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Thread: does anyone have experience with these type organizations

  1. #1
    Join Date
    Mar 2008
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    new york city burbs
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    does anyone have experience with these type organizations

    I surf craigslist in ny, for free wood, or discounted wood all the time.
    This organization seems to get job leftovers, over stock, donations, whatever, things that end up in a dump somewhere.
    They claim to offer it at less than half regular price.
    For someone like me, this could be a good source of lumber, cheap pt or pine, maybe some oak. Dont know, Im going to take a ride this week I think.
    www.bignyc.org

  2. #2
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    The Heart of Dixie
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    I assume this is similar to Habitat for Humanity stores. If so it's a crap shoot but well worth the effort of going. Just never know what they will have. Some real bargains, they just don't last long.

    With Habitat, sometimes manufacturers donate new items.
    God grant me the senility to forget the people I never liked anyway,
    the good fortune to run into the ones I do,
    and the eyesight to tell the difference.


    Kudzu Craft Lightweight Skin on frame Kayaks.
    Custom built boats and Kits

  3. #3
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    Mountain Home, Arkansas
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    With the 'green' craze now reaching a frenzied level, I think we can expect to see many of these 'feel good' groups springing up. They probably all have good intentions but the difference will be in organization. Assess the risk and do what you feel is right.

  4. #4
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    Geez, Frank, tell us how you really feel...

    Allen, a place like that started up a while back here in town... I only recently found out about it. Went there last friday, went back the next day with money...

    Walked out of there with about 60 BF of rough sawn 4/4 and 5/4 white oak. For less than 70 bucks. I'm going back today...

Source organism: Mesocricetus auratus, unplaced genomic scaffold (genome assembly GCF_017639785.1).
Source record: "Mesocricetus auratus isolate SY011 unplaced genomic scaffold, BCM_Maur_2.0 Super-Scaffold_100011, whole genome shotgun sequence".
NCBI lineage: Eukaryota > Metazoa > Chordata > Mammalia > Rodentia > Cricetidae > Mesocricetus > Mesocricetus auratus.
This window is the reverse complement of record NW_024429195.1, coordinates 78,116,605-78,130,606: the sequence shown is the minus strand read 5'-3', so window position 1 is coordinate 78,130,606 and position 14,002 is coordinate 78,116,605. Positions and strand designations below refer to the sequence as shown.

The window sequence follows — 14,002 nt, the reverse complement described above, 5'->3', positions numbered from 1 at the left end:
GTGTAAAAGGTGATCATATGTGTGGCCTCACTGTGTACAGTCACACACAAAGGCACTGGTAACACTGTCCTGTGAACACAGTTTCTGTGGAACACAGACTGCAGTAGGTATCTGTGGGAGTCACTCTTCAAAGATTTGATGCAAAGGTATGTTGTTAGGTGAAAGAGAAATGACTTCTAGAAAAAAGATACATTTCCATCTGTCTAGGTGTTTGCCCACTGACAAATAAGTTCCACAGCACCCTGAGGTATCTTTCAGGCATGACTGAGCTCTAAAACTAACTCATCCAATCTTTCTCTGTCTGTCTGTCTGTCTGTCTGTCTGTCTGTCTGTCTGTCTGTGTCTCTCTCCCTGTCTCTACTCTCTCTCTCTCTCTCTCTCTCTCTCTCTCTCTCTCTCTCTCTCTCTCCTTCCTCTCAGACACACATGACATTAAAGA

Thanks,

    Bill

  5. #5
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    Nov 2006
    Location
    Monroe, MI
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    Our local Habitat ReStore occasionally has some nice stuff. We bought closet organizer systems brand new in boxes for 1/2 of Lowes price. Lowes apparently donated them when they changed brands. I also got a 500' spool of Cat 5e cable for $10. They had several bunks of composite deck material for pennies on the dollar. I don't go there regularly, but when I drop stuff off or am in the area with a few minutes to kill, I stop in. They are always busy. and they seem to move stuff pretty quick. They'll even pick stuff up from you.

  6. #6
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    Oct 2006
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    Sounds like a good idea, here in Japan, all the stuff just goes to slowly fill in Tokyo Bay
    The pessimist complains about the wind; the optimist expects it to change; the realist adjusts the sails.
    William Arthur Ward

  7. #7
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    Ill be there tuesday with my camera if I make any purchases.
    Im big into the tiki theme, so movie set items are always welcomed.
    They are almost on top of the big movie studios in Astoria.
    who knows what Ill find.(a pile of white oak would make my day)just called them no oak or pt right now
    Last edited by allen levine; 05-24-2008 at 03:54 PM.

  8. #8
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    Dec 2006
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    Puyallup, WA
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    The concept of "greenbuilding" in general and re-use stores like these are becoming very popular throughout the country for a variety of reasons. Not only can one often find things at a steeply discounted price, there's the added benefit of keeping this stuff out of the landfill (and thereby saving the resources necessary to make a new item). Plus, many people either prefer the style or the craftsmanship found in these older items.

    Greenbuilding is also one of the fastest growing trends today in the construction/remodeling industry. As woodworkers, I feel we have a certain responsibility to use our resources wisely.

  9. #9
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    Mar 2008
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    new york city burbs
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    I just got back from this place today.
    Huge place, but nothing for me.
    Alot of construction lumber, like 2x8s, tons and tons of doors, interior, exterior, alot of used bathroom fixtures.
    tons of used mouldings, some very old looking and ornate, 10-12 inches wide.
    I dont even know what type of woods they were.
    Pieces, long, short, you name it.
    They had hundreds and hundreds of cabinet doors, every size, wood, some with hinges, some without hinges, priced from 5 bucks and up.
    Alot of hardward which I didnt even bother to look through.
    Alot of big lumber, like 4x12s. the kinda stuff I only see on construction sites, or carrying tractors on trailors.
    I believe movie flats they are called, tons of them, like 8 foot high walls, but only 8 feet wide each, like a movie set, and just so much stuff.
    Ill try again in a few weeks.

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